April book of the month shortlist: modern Irish novels


Ireland, an island of just under 6 million people, has made a disproportionately large contribution to world literature, including four Nobel Prize winners. But it isn't all Joyce, Yeats and Heaney.

Each of our four contemporary authors this month has recently been nominated for the Booker Prize, and each has tackled vastly different subjects. Whatever it is about Ireland that produces such prodigious creative talent, it is definitely in full flow right now.

Read more about the novels and then vote for the one you'd like as April's Book of the Month.


Cover of BrooklynBrooklyn by Colm Toibin

This outstanding novel was picked as their Book of the Year by dozens of writers, and it deserves every accolade. The surface simplicity reveals vast depths of emotional and psychological complexity, leaving you utterly gripped and profoundly moved. Eilis is a young Irish girl who leaves her family and small town life for opportunity in America. As life begins to take shape in Brooklyn, and Eilis starts to fall in love, a tragedy pulls her back home and leaves her with a terrible dilemma. Toibin's ability to craft such an engaging, complex, wholly real female character is miraculous. The book is elegant, controlled, quietly devastating, beautifully crafted, tender and engrossing. Winner of the 2009 Costa Novel Award.

Critics say: "Socially fascinating, suffused with humane depth, funny, affecting, deftly plotted and written with a subtlety that packs powerful effects into simple-seeming prose, this is a novel of magnificent accomplishment." The Sunday Times

Cover of Not Untrue & Not UnkindNot Untrue and Not Unkind by Ed O'Loughlin

Written by a former Irish Times foreign correspondent, this is a debut novel brimming with confidence. In Dublin, a newspaper editor called Cartwright is found dead. One of his colleagues, Owen Simmons, discovers a dossier on Cartwright's desk. And in the dossier Owen finds a photograph, which brings him back to a dusty road in Africa and to the woman he once loved. Set among a group of self-absorbed hacks who chase from one human tragedy to the next in search of a good story, it is, says O'Loughlin, 'about a community, a small group of people who work together and travel together and occasionally get off with each other. It's a love story set in a community.' Longlisted for the 2009 Man Booker Prize, it has a rare combination of raw detail and beautiful imagery.

Critics say: "Fantastic writing, great subject; a voice that is both passionate and cold. The most exciting first novel I have read in many years." Anne Enright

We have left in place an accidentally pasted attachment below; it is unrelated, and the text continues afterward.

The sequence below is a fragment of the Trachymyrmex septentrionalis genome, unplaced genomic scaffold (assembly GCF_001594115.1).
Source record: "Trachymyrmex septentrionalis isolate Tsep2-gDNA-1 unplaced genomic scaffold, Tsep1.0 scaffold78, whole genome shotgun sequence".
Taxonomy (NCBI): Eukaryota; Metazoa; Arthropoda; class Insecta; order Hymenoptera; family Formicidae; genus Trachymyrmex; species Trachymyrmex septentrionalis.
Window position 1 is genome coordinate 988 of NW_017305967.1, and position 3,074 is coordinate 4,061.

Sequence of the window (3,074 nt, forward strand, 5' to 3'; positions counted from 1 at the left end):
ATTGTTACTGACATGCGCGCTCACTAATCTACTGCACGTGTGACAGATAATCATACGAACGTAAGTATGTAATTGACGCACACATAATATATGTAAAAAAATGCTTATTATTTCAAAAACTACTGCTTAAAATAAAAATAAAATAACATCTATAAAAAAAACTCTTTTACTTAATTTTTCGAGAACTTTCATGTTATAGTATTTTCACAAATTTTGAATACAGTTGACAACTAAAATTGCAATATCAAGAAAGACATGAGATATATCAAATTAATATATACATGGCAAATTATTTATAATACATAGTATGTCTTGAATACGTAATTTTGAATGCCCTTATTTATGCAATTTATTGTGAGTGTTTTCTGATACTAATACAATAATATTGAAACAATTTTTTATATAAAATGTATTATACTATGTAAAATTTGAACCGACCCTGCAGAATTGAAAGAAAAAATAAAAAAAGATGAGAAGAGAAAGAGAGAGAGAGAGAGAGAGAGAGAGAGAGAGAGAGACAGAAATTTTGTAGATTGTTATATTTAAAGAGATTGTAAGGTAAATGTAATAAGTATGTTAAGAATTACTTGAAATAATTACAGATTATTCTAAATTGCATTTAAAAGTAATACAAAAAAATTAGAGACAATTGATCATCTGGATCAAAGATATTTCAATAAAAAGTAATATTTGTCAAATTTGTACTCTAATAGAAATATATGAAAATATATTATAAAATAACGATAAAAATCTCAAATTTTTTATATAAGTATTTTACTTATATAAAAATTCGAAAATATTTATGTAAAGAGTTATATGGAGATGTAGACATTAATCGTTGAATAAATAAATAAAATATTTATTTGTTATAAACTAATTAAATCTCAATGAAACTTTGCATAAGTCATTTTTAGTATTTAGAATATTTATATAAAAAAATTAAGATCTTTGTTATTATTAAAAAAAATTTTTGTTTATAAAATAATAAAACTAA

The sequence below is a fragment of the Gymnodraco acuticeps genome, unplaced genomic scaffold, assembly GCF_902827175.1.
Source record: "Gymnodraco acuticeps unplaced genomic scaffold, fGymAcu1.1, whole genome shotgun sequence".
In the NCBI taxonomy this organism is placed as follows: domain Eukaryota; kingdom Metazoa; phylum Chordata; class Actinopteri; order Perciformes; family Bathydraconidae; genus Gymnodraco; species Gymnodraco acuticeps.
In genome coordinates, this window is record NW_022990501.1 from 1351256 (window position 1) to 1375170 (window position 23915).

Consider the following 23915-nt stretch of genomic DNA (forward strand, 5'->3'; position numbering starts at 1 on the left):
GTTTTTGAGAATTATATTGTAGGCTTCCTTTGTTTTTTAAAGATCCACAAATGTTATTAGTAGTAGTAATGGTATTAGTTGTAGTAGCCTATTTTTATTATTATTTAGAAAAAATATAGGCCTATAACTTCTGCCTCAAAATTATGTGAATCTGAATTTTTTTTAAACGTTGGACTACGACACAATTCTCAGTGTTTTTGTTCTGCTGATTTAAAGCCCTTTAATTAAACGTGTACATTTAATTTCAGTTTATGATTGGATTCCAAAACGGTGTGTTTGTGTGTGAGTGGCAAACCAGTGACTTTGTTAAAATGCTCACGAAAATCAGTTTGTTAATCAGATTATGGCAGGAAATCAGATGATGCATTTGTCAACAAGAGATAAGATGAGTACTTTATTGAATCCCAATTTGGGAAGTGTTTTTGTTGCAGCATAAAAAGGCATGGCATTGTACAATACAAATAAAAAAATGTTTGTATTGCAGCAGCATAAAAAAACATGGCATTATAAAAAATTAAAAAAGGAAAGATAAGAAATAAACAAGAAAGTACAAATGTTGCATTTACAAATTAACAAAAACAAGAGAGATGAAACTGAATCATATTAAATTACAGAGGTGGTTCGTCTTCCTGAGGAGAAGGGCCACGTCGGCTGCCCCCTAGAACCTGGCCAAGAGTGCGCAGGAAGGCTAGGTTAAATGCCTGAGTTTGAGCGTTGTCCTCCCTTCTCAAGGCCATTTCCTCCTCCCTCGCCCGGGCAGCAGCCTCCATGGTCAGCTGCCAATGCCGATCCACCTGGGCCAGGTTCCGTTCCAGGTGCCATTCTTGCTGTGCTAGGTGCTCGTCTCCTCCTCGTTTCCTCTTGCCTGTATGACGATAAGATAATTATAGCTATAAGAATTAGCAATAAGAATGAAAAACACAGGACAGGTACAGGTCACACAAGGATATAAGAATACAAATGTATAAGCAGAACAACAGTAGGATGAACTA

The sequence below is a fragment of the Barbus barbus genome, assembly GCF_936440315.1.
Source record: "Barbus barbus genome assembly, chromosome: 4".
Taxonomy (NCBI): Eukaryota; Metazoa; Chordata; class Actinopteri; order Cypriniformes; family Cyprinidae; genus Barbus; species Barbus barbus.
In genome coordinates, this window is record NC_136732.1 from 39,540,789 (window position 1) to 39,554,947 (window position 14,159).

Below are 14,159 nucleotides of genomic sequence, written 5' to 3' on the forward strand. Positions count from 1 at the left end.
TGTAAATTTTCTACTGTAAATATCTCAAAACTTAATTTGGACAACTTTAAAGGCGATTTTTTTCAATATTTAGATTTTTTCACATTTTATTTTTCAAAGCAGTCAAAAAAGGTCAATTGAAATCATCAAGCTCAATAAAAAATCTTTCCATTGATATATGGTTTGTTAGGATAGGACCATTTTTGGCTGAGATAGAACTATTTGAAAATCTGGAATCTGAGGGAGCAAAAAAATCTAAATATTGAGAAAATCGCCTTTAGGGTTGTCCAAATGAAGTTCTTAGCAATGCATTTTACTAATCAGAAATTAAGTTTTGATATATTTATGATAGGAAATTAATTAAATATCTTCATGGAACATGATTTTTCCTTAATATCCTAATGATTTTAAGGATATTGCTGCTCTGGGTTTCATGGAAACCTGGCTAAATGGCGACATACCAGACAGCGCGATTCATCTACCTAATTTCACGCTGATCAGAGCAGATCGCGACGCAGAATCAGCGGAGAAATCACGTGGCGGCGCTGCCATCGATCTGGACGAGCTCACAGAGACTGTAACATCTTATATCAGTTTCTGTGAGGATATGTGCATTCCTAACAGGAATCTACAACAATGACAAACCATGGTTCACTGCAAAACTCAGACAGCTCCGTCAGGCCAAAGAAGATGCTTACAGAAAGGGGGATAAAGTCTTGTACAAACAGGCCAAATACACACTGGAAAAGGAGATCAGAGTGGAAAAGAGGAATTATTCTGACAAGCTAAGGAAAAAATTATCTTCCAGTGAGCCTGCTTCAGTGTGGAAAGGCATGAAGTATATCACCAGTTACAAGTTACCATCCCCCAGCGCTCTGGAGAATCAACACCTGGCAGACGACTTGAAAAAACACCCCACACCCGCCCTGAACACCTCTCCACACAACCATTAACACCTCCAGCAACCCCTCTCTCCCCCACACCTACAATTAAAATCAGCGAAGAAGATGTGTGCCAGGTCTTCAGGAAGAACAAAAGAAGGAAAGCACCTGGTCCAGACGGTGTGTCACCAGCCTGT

Cover of The Secret ScriptureThe Secret Scripture by Sebastian Barry

Told through the journals of Roseanne McNulty and her psychiatrist Dr Grene, the story that emerges - of Roseanne's family in 1930s Sligo - is at once shocking and deeply beautiful. Refracted through the haze of memory and retelling, Roseanne's story becomes an alternative, secret, history of Ireland. Exquisitely written, it is the story of a life blighted by terrible mistreatment and ignorance, and yet marked still by love and passion and hope. Shortlisted for the 2008 Booker Prize, and winner of the 2008 Costa Book Award.

Critics say: "A tremendous entertainment ... a gorgeous patchwork of luminous anecdotes, hidden truths and necessary fictions." Observer

Cover of The Story of Lucy GaultThe Story of Lucy Gault by William Trevor

William Trevor is the grand master of quietly devastating prose. In Lucy Gault he finds his perfect subject. The events that shape Lucy's tragedy begin one night in 1921, during an arson attack. A series of chance events, made effortlessly believable by the calm of Trevor's telling, lead her parents to believe that Lucy has drowned and, destroyed, they travel far from Ireland to escape their grief. Trevor's writing is so simple and poised, his understanding of essential human psychology so sure, that he explores every emotional undercurrent with the fewest of words. A profilic writer, he has published over 45 books, including plays and short stories, and this novel was shortlisted for the 2002 Booker Prize.

Critics say: "A thoughtful and eloquent undertaking, written with all Trevor's grace and finesse." Independent

Vote for your choice by Sunday 28 March and then join our book club discussion on Tuesday 27 April at 8pm.

Last updated: about 3 years ago